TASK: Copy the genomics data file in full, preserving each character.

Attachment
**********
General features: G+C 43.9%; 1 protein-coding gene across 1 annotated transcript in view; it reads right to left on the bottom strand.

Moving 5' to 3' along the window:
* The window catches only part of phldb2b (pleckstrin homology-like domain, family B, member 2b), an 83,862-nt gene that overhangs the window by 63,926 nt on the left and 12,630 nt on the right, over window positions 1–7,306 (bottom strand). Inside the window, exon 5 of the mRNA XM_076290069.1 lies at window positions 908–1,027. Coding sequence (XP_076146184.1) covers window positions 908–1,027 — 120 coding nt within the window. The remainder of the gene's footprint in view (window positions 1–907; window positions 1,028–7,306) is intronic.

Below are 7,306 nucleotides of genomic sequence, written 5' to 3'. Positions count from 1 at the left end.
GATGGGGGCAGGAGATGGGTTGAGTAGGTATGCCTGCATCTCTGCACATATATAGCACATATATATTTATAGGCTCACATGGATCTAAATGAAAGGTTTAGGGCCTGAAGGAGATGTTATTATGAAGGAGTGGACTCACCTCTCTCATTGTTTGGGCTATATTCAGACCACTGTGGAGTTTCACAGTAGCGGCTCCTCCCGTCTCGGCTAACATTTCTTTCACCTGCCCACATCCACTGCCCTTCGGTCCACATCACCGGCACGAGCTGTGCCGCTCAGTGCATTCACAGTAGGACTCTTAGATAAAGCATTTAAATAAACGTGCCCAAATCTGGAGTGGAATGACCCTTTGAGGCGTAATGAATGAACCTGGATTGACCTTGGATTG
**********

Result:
General features: G+C 43.9%; 1 protein-coding gene across 1 annotated transcript in view; it reads right to left on the bottom strand.

Moving 5' to 3' along the window:
* The window catches only part of phldb2b (pleckstrin homology-like domain, family B, member 2b), an 83,862-nt gene that overhangs the window by 63,926 nt on the left and 12,630 nt on the right, over window positions 1–7,306 (bottom strand). Inside the window, exon 5 of the mRNA XM_076290069.1 lies at window positions 908–1,027. Coding sequence (XP_076146184.1) covers window positions 908–1,027 — 120 coding nt within the window. The remainder of the gene's footprint in view (window positions 1–907; window positions 1,028–7,306) is intronic.

Below are 7,306 nucleotides of genomic sequence, written 5' to 3'. Positions count from 1 at the left end.
GATGGGGGCAGGAGATGGGTTGAGTAGGTATGCCTGCATCTCTGCACATATATAGCACATATATATTTATAGGCTCACATGGATCTAAATGAAAGGTTTAGGGCCTGAAGGAGATGTTATTATGAAGGAGTGGACTCACCTCTCTCATTGTTTGGGCTATATTCAGACCACTGTGGAGTTTCACAGTAGCGGCTCCTCCCGTCTCGGCTAACATTTCTTTCACCTGCCCACATCCACTGCCCTTCGGTCCACATCACCGGCACGAGCTGTGCCGCTCAGTGCATTCACAGTAGGACTCTTAGATAAAGCATTTAAATAAACGTGCCCAAATCTGGAGTGGAATGACCCTTTGAGGCGTAATGAATGAACCTGGATTGACCTTGGATTG